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Getting back on the road

Discussion in 'Members Projects' started by sdibbers, May 22, 2014.

  1. PeterZRH

    PeterZRH Well-Known Member

    That sounds about as sweet as the Rover 4 pot gets to these ears. If you are running on standard carbs, that's a really nice idle too.
     
    sdibbers likes this.
  2. sdibbers

    sdibbers Well-Known Member

    Running on HIF6 carbs with a block bored out to 2200 specs.
     
  3. sdibbers

    sdibbers Well-Known Member

    Bollocks! Checked the oil this morning after she’d cooled down. What looks like fine steel (or iron) strands present. Now need to find time to pull the sump and inspect for damage and cause.
     
  4. PeterZRH

    PeterZRH Well-Known Member

    Ah, the HIF6s explain the fact it's not lumpy by design!
     
  5. sdibbers

    sdibbers Well-Known Member

    Following on from my ‘bollocks!’ Moment above. I dropped the sump over the weekend. Oil was a little dirty, even though I’d only done 25 miles I expected that. I’d cleaned a lot of carbon out of the engine from the piston ring blow by, but I knew there’d be some in the galleries etc.

    The good news is there’s no sign of metal in there. I think the small strand like bits of swarf must have come from the dipstick threads. Nothing else has shown up. I did pull some main and big end caps and all looked as expected on the shells. I realized I had a spare pair of thrust bearings on the shelf so replaced them while there.

    The inside of things looked spotless as they should too.

    One thing I had noticed was the oil pressure seemed to take a while to extinguish on a hot start. I pulled the valve cover and checked the camshaft end cover. Sure enough I could tighten one bolt about 3/4 of a turn.

    This time I primed the pump by using a syringe to fill both ports in the filter adaptor the square one goes to the pump, the center one goes to the crank galleries. I also pre-filled the new filter. This seemed to help with the amount of turning over with the plugs out after filling with fresh oil. The oil light went out a lot quicker.

    Took her for a test drive and she feels great! Smooth, quiet, much more torque than before the repair work (not surprising considering the low compression on the one cylinder). I’ve taken the most approved way of breaking in the rings, a strong pull on 1/2 throttle with her decelerating, followed by 3/4 throttle etc. the rings certainly seem nicely seated now. Still a few things to look at. She has a very small but irregular misfire at idle, I’ll check the spark plug gaps and have new HT leads on their way. The idle is mostly perfect, so my guess is it’s a ignition issue. We shall see.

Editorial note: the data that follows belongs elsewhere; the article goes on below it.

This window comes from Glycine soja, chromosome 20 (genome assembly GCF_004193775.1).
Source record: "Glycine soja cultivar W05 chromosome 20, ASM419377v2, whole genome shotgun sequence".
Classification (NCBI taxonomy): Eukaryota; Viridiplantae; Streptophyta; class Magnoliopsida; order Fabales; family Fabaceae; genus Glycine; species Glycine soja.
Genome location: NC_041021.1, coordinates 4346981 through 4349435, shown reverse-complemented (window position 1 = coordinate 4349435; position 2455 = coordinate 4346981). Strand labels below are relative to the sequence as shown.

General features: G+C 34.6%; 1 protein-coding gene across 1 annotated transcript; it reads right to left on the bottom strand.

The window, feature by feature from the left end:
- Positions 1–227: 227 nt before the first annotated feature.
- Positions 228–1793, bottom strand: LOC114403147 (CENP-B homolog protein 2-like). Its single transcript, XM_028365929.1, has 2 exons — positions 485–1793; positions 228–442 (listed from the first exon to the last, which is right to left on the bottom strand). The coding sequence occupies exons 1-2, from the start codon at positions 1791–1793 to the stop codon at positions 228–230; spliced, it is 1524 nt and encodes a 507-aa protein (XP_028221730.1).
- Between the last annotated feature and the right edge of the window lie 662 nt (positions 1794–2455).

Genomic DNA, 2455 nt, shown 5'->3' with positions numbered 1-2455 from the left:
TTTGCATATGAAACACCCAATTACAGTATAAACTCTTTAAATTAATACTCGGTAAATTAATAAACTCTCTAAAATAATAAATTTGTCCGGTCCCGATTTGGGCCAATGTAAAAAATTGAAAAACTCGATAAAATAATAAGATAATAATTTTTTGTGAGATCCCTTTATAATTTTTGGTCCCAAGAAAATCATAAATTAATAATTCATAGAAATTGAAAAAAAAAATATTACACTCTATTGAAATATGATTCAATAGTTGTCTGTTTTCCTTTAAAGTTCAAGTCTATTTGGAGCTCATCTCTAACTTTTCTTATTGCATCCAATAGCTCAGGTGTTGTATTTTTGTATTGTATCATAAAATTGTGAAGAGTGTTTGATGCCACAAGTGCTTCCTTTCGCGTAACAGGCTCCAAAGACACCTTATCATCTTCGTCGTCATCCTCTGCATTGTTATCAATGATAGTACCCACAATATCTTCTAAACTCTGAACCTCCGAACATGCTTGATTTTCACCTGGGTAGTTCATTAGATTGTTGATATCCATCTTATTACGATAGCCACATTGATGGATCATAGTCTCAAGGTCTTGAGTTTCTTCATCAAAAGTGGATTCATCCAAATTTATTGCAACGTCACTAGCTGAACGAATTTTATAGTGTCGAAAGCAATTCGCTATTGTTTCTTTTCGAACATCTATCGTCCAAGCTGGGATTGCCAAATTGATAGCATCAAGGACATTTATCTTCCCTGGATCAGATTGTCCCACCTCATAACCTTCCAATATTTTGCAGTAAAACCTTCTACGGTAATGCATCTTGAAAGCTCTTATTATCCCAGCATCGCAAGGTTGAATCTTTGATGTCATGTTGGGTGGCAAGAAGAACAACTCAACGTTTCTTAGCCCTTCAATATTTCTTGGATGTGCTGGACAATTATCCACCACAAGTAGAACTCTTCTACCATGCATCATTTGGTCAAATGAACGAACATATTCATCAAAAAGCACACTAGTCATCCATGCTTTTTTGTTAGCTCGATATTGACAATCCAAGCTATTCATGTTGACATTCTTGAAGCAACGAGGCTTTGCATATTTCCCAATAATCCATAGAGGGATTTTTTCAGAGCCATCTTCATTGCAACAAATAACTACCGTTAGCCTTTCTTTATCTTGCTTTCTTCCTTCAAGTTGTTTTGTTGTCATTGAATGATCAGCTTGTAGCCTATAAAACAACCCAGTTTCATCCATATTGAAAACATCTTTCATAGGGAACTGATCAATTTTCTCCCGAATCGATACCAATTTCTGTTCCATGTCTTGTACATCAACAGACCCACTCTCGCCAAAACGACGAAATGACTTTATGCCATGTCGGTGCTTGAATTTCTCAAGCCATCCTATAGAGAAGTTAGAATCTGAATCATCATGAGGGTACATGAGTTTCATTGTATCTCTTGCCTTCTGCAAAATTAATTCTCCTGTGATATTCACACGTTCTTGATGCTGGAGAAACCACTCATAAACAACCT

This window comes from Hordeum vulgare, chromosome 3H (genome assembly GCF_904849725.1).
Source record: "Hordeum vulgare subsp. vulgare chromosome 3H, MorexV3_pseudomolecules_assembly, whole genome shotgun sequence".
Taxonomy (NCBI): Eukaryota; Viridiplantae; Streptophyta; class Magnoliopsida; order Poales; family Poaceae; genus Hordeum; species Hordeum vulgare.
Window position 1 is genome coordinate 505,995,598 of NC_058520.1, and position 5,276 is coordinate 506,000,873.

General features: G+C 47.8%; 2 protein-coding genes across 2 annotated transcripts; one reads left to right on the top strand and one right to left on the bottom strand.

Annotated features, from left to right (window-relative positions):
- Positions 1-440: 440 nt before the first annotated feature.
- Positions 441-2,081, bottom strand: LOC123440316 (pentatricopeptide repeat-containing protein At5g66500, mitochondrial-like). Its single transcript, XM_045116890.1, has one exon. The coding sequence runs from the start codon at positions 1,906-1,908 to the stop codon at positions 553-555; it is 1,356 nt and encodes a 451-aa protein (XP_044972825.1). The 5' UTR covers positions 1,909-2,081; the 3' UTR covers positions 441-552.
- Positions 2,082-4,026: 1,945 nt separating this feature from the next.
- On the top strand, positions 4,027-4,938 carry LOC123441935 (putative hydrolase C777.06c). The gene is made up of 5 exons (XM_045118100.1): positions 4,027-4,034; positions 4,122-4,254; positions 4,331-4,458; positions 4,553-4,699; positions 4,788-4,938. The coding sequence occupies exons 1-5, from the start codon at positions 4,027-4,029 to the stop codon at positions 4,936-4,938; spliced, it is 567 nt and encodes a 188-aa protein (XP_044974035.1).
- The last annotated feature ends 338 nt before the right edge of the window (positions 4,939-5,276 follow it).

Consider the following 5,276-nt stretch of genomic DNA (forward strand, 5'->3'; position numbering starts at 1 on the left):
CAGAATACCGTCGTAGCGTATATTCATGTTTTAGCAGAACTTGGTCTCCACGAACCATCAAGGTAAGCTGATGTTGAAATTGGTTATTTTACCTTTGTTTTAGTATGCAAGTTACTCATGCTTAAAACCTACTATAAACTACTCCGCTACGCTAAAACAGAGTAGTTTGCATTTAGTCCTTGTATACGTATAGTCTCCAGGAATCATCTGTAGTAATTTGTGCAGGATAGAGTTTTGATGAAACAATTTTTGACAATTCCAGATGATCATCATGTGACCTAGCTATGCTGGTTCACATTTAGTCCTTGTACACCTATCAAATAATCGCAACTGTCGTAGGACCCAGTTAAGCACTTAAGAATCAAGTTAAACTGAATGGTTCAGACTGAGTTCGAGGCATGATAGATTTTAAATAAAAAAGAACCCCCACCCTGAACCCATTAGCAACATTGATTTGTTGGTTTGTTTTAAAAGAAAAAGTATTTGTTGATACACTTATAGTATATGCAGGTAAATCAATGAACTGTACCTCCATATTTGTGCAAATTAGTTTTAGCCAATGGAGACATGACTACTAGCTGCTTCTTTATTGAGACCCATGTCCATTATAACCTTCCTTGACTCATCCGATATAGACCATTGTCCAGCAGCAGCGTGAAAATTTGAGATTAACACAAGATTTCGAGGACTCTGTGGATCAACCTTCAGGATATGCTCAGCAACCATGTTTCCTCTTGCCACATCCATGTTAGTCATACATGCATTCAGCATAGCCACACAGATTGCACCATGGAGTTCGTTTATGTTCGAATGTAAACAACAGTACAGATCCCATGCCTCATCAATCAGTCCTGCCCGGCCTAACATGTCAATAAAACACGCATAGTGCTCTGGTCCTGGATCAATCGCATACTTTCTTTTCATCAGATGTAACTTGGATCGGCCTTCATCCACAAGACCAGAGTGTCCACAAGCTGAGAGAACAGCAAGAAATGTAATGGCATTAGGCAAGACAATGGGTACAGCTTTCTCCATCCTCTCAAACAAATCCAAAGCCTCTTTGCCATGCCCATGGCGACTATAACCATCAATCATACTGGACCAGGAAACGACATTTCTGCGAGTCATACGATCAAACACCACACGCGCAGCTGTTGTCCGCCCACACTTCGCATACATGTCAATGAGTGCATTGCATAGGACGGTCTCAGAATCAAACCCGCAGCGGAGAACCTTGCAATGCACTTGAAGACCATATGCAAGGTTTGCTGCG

Here’s some pics of the sexy insides.
    B273B347-408D-4A67-A679-838D7B57DE8A.jpeg AFEFB17A-E96D-4601-9377-8C6811C4C5CC.jpeg A89CEE20-F668-4B75-87E1-69DD76DADA2B.jpeg 8FF84220-EDB2-4A02-BE9F-AC7EA411F4CF.jpeg
     
    DaveCol and Demetris like this.
  6. PepijnWK

    PepijnWK Member

    Well tha is a relief!!! Better sure than sorry!!!! Engine sounds very nice very smooth!!! especially for a 2200 TC
     
    sdibbers likes this.
  7. sdibbers

    sdibbers Well-Known Member

    You're not kidding! I also have a very understanding wife that was ok with me spending the best part of another day laying under the car instead of helping around the house!
     
  8. sdibbers

    sdibbers Well-Known Member

    Still a very slight miss at idle. Next plan is new plugs, HT leads and coil as they’re all getting up there. That and the spark plug on no. 3 cylinder probably got coked up a bit by the low compression. Truth be told I think I was so pre-occupied with the more major work I forgot to check those on top of the rest. Keep tuned for more, well, tuning.
     
    Barten likes this.
  9. Thijs Leuven

    Thijs Leuven Member

    Keep up the good work!
     
    sdibbers likes this.
  10. sdibbers

    sdibbers Well-Known Member

    Can’t seem to catch a break with parts. Knowing the slight mis at idle is most likely plug related, I had reused the ones from before the repair. So I ordered some new Champion RN7YC plugs from Amazon. Knowing modern Champs have a bit of a dodgy reputation I measured resistance before fitting last night. First three plugs were within spec of 40-60kohm last one was 900kohm. So, replacement on its way. At least I found out before fitting.
     
  11. sdibbers

    sdibbers Well-Known Member

    Sweet hallelujah! Well, I finally got the right plugs with the correct internal resistance. Pulled the old ones and sure enough I must have knocked one before, gap was down to .018”. I’m using the equivalent to a sports coil producing 40kv so gapped the new plugs to 0.032”

    While I had the plugs out I ran another compression test. Results cold are 182,180,177,180.

    Anyways, after fitting the fancy new coil and correctly gapped plugs took her out for a run. And WOW! What a car! So much more poke, and very quiet and smooth. I can only imagine this is what they were like when new. Came home to collect Kim before we went out to grab a take away, where apon it came down in buckets with a thunderstorm. Oh well, I’ll get to drive her properly one day.....
     
  12. Thijs Leuven

    Thijs Leuven Member

  13. sdibbers

    sdibbers Well-Known Member

    Up to 135 miles now. Car feels strong, having to hold myself back a bit on the motorway. Cobraboy's advice about a few 'pulls' to bed in the rings proved very helpful. Planning on my next oil change in a couple of hundred miles. Loving the car again, smooth idle, better oil pressure, more torque across the range (although I haven't gone full hoon on her yet).
     
    Barten, Demetris and clive P62 like this.
  14. sdibbers

    sdibbers Well-Known Member

    Beryl is bedding in nicely. Drove up to Lime Rock Park for their Historic Festival yesterday. By the time I got home she had 500 miles on the clock since putting the engine back together. Welded up exhaust manifold, decent oil pressure and properly sealing rings make for a much more fun drive. Pretty quiet at 70mph, I could listen to podcasts on the radio easily without having volume turned up high. With the uprated anti roll bar I made a while back and me realizing the 40lb tool box in the boot had to go made for much more fun on the country roads in Connecticut too. Being very much a car guy gathering for once people actually knew what she was and appreciated that she was a four cylinder to boot. Even had one of the officials come up to me as I was leaving and thank me for keeping her on the road. A couple of friends were racing in a Lancia and and Alfa so I could pretend to know someone on the inside. A really fun day out. Quick photo of Beryl next to an XJ6 for you.